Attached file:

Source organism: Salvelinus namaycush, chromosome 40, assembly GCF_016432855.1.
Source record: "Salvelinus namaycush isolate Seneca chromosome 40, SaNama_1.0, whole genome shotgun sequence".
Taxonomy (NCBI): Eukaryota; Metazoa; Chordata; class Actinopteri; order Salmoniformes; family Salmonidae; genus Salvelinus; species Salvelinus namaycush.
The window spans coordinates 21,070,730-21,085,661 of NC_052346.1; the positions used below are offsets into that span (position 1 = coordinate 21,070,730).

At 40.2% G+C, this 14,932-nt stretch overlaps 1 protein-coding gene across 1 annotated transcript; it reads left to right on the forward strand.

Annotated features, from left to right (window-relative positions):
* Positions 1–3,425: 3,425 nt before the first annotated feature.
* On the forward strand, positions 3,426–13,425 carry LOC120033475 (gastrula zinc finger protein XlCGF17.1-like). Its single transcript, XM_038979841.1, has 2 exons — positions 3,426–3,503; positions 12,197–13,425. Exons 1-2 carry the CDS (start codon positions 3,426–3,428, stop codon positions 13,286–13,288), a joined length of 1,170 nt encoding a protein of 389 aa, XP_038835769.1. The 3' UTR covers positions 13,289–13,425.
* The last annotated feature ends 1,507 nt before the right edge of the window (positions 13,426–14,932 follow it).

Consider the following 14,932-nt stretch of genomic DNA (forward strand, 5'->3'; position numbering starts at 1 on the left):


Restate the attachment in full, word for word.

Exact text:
Source organism: Salvelinus namaycush, chromosome 40, assembly GCF_016432855.1.
Source record: "Salvelinus namaycush isolate Seneca chromosome 40, SaNama_1.0, whole genome shotgun sequence".
Taxonomy (NCBI): Eukaryota; Metazoa; Chordata; class Actinopteri; order Salmoniformes; family Salmonidae; genus Salvelinus; species Salvelinus namaycush.
The window spans coordinates 21,070,730-21,085,661 of NC_052346.1; the positions used below are offsets into that span (position 1 = coordinate 21,070,730).

At 40.2% G+C, this 14,932-nt stretch overlaps 1 protein-coding gene across 1 annotated transcript; it reads left to right on the forward strand.

Annotated features, from left to right (window-relative positions):
* Positions 1–3,425: 3,425 nt before the first annotated feature.
* On the forward strand, positions 3,426–13,425 carry LOC120033475 (gastrula zinc finger protein XlCGF17.1-like). Its single transcript, XM_038979841.1, has 2 exons — positions 3,426–3,503; positions 12,197–13,425. Exons 1-2 carry the CDS (start codon positions 3,426–3,428, stop codon positions 13,286–13,288), a joined length of 1,170 nt encoding a protein of 389 aa, XP_038835769.1. The 3' UTR covers positions 13,289–13,425.
* The last annotated feature ends 1,507 nt before the right edge of the window (positions 13,426–14,932 follow it).

Consider the following 14,932-nt stretch of genomic DNA (forward strand, 5'->3'; position numbering starts at 1 on the left):